Enjoy first ride --> join clubs --> read books --> start trying to “win” at next ride --> failure/pull --> buy “more appropriate” horse --> failure/pull --> change feeding/supplementation/conditioning/turnout --> failure/pull --> buy new tack --> failure/pull --> take lessons and/or pay for training --> failure/pull --> repeat previous steps ad nauseum --> failure/pull --> stop trying to win --> succeed.

There are some relatively new people who are pretty active on the PNER social media platforms (email list, facebook and blogs) who are on this path. I was, and probably still am, on this continuum in some respects. I know if someone had taken me aside in 2008 and told me that I shouldn’t change anything about what I was doing, and just gradually and organically learn how the sport works, I would have ignored them. I wanted to be perfect from Day One. I wanted to excel, as if an endurance race were a standardized test. I thought if I just had the time and money to fill in all the right circles on that test, I’d win.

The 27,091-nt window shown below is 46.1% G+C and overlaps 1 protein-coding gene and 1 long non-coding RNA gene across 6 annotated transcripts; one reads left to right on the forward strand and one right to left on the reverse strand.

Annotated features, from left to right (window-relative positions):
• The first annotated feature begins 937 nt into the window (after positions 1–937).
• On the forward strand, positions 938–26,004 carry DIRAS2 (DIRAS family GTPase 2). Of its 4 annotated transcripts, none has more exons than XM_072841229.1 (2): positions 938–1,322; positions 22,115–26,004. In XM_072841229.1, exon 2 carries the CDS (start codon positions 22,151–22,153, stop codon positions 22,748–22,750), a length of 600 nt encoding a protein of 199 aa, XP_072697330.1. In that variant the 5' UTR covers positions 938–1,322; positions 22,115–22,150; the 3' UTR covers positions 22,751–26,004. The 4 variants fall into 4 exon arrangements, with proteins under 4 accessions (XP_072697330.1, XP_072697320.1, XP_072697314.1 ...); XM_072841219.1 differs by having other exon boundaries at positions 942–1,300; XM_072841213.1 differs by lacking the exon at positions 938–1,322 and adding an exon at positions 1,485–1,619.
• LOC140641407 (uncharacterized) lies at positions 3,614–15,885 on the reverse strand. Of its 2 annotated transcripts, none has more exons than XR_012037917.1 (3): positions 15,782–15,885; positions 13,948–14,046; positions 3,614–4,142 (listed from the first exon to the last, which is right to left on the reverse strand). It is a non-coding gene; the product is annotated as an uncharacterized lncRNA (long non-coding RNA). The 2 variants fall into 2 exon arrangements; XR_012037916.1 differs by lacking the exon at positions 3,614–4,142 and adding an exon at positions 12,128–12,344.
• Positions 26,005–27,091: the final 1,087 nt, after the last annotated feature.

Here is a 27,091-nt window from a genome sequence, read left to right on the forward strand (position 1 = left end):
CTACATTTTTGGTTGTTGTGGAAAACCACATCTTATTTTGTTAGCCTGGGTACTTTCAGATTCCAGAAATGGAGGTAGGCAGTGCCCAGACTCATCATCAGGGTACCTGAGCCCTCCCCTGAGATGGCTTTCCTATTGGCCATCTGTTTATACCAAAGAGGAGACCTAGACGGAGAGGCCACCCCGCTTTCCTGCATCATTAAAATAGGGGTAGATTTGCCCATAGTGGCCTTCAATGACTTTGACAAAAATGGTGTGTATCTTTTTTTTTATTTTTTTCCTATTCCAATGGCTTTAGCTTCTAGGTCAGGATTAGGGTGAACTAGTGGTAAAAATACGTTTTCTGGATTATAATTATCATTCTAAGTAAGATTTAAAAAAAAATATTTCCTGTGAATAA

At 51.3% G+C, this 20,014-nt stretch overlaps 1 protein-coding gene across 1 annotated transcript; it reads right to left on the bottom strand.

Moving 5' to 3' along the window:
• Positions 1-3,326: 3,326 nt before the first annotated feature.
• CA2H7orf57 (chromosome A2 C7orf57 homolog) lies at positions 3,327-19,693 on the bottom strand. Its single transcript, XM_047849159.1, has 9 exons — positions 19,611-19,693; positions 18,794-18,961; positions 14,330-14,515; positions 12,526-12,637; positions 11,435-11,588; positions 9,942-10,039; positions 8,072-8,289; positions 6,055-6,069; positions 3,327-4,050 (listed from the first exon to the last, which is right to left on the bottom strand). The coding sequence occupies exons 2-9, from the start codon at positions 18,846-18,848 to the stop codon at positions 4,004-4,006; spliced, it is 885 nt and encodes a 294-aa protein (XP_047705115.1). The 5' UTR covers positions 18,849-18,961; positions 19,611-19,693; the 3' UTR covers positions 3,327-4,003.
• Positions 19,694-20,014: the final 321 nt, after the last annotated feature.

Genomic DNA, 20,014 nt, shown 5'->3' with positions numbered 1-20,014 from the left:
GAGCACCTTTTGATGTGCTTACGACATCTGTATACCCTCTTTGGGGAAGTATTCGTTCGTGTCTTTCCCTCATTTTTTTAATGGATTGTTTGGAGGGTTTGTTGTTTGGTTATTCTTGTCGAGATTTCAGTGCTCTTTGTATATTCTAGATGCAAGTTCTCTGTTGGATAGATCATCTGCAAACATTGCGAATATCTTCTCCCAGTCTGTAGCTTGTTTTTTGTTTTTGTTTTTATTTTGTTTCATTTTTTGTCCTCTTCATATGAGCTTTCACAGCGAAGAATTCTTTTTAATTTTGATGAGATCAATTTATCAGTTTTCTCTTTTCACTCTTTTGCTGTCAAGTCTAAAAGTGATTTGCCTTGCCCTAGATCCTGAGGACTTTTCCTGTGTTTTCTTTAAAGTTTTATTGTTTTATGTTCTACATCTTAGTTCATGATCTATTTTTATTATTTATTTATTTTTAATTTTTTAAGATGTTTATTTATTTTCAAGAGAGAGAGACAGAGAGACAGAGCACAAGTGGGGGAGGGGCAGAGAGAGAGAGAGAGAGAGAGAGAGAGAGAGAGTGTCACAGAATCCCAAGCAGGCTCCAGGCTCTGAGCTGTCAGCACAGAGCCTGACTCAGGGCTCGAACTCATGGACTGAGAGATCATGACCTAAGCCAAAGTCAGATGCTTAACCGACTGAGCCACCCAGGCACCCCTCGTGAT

I think, when you’re new, “success” has a very narrow definition that has everything to do with placing. It’s endemic in our modern culture, and it is alive and well in pretty much every equestrian discipline.

When you redefine success for endurance, and make it about YOU and YOUR HORSE on any particular day, it is suddenly a lot easier to succeed. Blue and I succeeded on Saturday. I had a plan to ride my own ride the way I wanted without giving a flip what anyone else thought. Mission accomplished.

I get it now. To Finish [on your own terms] Is To Win.

Tuesday, May 22, 2012

Pre-ride jitters